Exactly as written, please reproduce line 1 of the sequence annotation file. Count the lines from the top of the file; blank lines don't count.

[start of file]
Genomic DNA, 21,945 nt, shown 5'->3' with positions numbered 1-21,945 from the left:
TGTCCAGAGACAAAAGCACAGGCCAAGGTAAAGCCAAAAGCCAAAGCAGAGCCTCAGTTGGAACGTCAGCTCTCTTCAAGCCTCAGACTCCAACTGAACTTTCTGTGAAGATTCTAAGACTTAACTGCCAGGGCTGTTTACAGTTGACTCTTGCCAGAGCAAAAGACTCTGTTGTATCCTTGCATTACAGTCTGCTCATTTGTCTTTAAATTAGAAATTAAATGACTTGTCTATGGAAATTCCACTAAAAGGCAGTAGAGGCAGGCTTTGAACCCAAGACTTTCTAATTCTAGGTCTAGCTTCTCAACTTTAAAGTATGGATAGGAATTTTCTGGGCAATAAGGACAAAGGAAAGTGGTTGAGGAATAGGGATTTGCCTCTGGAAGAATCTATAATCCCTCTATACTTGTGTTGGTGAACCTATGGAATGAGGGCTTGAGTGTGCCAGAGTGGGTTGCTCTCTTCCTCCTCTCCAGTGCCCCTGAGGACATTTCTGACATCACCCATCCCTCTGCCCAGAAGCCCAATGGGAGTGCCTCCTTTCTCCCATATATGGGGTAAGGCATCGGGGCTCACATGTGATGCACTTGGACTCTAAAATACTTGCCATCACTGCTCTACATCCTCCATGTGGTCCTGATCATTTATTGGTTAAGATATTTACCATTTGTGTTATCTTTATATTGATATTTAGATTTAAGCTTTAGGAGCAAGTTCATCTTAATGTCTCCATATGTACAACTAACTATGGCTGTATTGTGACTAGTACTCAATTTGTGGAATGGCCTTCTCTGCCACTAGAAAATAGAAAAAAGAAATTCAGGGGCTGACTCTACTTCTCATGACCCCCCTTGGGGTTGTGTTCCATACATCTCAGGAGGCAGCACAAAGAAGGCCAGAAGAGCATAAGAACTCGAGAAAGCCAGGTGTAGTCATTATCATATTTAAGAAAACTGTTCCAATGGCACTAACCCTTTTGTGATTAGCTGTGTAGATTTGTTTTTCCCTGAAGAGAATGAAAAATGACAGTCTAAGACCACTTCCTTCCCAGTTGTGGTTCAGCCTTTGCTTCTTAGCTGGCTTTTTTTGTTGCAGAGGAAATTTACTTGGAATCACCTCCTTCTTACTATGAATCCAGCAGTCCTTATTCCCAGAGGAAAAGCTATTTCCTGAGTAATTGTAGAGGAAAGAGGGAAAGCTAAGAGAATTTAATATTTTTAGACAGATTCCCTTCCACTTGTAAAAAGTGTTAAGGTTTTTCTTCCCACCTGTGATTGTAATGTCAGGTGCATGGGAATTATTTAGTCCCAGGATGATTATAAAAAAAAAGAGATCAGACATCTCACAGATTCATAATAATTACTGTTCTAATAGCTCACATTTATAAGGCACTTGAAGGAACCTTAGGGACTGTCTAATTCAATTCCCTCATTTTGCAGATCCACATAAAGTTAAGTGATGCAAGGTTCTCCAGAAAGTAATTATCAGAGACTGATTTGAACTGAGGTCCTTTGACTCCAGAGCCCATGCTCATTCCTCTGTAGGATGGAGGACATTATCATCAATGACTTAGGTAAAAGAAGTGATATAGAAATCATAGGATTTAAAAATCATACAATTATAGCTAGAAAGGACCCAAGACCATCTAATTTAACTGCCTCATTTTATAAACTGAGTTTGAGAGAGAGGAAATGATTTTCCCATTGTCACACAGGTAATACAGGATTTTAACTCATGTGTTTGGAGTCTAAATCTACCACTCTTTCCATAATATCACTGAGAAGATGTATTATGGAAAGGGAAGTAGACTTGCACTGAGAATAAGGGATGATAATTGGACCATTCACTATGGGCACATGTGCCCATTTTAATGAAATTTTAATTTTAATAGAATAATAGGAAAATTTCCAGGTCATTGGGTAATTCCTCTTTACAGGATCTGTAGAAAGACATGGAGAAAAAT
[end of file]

Genomic DNA, 21,945 nt, shown 5'->3' with positions numbered 1-21,945 from the left: